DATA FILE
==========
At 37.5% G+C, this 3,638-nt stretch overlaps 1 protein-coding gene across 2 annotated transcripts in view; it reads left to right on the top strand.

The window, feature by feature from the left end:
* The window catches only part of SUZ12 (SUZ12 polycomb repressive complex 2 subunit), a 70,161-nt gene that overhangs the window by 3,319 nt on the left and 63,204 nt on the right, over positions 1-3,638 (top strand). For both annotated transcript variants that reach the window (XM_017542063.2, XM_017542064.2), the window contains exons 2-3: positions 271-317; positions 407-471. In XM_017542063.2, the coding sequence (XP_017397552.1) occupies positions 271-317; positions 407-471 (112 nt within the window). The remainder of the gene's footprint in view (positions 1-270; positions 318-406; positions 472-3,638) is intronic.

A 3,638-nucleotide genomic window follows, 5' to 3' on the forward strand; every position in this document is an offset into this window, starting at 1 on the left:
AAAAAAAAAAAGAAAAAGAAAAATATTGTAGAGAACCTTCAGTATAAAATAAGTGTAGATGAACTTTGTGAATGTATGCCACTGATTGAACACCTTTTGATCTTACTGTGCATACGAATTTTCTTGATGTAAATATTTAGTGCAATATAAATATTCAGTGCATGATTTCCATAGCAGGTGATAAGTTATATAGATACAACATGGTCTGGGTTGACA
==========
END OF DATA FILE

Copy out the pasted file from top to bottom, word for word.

At 37.5% G+C, this 3,638-nt stretch overlaps 1 protein-coding gene across 2 annotated transcripts in view; it reads left to right on the top strand.

The window, feature by feature from the left end:
* The window catches only part of SUZ12 (SUZ12 polycomb repressive complex 2 subunit), a 70,161-nt gene that overhangs the window by 3,319 nt on the left and 63,204 nt on the right, over positions 1-3,638 (top strand). For both annotated transcript variants that reach the window (XM_017542063.2, XM_017542064.2), the window contains exons 2-3: positions 271-317; positions 407-471. In XM_017542063.2, the coding sequence (XP_017397552.1) occupies positions 271-317; positions 407-471 (112 nt within the window). The remainder of the gene's footprint in view (positions 1-270; positions 318-406; positions 472-3,638) is intronic.

A 3,638-nucleotide genomic window follows, 5' to 3' on the forward strand; every position in this document is an offset into this window, starting at 1 on the left:
AAAAAAAAAAAGAAAAAGAAAAATATTGTAGAGAACCTTCAGTATAAAATAAGTGTAGATGAACTTTGTGAATGTATGCCACTGATTGAACACCTTTTGATCTTACTGTGCATACGAATTTTCTTGATGTAAATATTTAGTGCAATATAAATATTCAGTGCATGATTTCCATAGCAGGTGATAAGTTATATAGATACAACATGGTCTGGGTTGACA